community technology

Communications infrastructure a key economic driver

February 10, 2014

 Alternative Federal Budget 2014. Communications Chapter.

 Excerpt only.  Click here for full version 

For full version  of AFB see:  Alternative Federal Budget 2014

According to statistics released in 2013 by the Organization for Economic Co-operation and Development (OECD), Canada needs to ramp up investment in this sector. Currently in 9th place with 72.2% of households connected to the Internet -- one up from the previous year, Canada is behind the leader South Korea (97.5%) and all 5 of the Scandinavian countries but still ahead of the U.K. (69.5%) and the U.S. (68.2%) However, in terms of actual speed of broadband connections and price of these connections, Canada is lagging much further behind – placing 19th among the same list of countries. Countries high on the list of speed and pricing are also rapidly increasing their adoption of fibre optic networks. Here again, Canada is falling steadily behind – at 0.6 fibre subscriptions per 100 inhabitants as compared to the U.K. with 1.7, Sweden with 10.9, and South Korea leading the way with 22.3 per 100 inhabitants. In order to participate fully in the Information Age, Canada needs to move beyond the current 20th century policy strategy towards communications infrastructure.  ..... more

A National Communications Strategy is an Economic Building Block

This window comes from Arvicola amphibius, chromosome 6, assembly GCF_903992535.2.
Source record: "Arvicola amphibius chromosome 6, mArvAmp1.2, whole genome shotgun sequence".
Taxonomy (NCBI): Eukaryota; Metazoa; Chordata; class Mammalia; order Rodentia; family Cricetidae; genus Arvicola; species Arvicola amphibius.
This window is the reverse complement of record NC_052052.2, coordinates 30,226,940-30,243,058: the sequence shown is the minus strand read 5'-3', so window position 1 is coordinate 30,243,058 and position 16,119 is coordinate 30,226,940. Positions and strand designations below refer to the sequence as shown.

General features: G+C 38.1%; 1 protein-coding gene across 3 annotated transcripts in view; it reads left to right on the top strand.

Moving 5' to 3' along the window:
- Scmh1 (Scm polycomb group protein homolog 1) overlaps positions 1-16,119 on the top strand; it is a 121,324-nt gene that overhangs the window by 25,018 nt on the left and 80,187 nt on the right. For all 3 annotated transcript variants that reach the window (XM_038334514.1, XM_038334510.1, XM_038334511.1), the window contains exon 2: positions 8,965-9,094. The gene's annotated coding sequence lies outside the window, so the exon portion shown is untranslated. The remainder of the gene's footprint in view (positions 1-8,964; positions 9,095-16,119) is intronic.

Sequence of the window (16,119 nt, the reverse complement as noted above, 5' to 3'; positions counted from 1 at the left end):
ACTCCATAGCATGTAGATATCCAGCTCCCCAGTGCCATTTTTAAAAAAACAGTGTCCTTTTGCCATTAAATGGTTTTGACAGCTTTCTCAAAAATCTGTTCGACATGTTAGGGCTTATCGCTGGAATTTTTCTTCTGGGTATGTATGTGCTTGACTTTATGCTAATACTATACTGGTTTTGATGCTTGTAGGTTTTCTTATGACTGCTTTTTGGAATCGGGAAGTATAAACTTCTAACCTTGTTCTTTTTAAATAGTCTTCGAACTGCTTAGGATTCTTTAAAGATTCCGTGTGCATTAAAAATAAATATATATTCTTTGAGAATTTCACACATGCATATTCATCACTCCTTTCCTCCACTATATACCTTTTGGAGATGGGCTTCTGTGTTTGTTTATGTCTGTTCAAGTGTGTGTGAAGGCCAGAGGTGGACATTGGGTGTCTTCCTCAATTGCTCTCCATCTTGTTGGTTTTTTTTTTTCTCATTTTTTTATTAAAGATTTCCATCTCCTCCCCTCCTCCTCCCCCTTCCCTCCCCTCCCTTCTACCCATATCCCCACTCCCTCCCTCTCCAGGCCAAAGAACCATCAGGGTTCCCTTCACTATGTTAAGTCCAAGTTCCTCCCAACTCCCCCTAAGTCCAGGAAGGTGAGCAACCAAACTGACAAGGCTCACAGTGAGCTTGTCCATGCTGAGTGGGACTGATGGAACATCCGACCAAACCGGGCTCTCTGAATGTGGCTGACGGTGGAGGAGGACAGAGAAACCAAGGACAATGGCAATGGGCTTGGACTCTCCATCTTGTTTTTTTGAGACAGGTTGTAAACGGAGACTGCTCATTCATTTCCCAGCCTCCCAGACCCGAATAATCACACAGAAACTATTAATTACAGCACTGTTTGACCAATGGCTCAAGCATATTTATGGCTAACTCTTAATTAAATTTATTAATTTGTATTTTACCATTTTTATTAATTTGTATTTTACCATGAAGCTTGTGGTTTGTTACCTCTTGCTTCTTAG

June 4, 2013

Alternative Federal Budget Communicaions Chapter 2013

Summary only.  Click here for full version of Communications chapter   

For full version  of AFB see:  Alternative Federal Budget 2013 p.48

 Canada continues to fall behind peer nations in the strategic area of information and communications policy and infrastructure. A recent report from the International Telecommunications Union (ITU) Measuring the Information Society 2012 ranked Canada 32nd out of 155 countries according to their level of ICT access, use and skills. In the top five countries were Korea, Sweden, Denmark, Iceland and Finland. According to the ITU, all top-30 countries are "high-income countries, underlying the strong link between income and ICT progress."  It is becoming increasingly clear that a national communications strategy is an essential part of long term economic planning.

Community Access Program chopped

August 27, 2012

 This story originally appeared on VoicesVoix.ca  -- August 16, 2012

 The Community Access Program (CAP), was created by Industry Canada in 1995 to provide free or low-cost access to Internet in rural regions of Canada. CAP operated in over 3,000 sites across Canada, offering computer literacy trainings and Internet-user skills in public libraries and community centers. It has provided access to Internet for youth, seniors, members of low-income communities and residents of rural and remote regions.

What Happened

On April 5, 2012, Industry Canada sent a letter announcing that funding for the Community Access Program (CAP), amounting to about $15 million, was scheduled to end on March 31, 2012 and would not be renewed. Industry Canada stated that in the context of "challenging fiscal times," funding for CAP was terminated because the program had "successfully achieved its objective." However, the digital divide in Canada has been proven to persist and library associations and community centers that operated CAP have decried the funding cuts.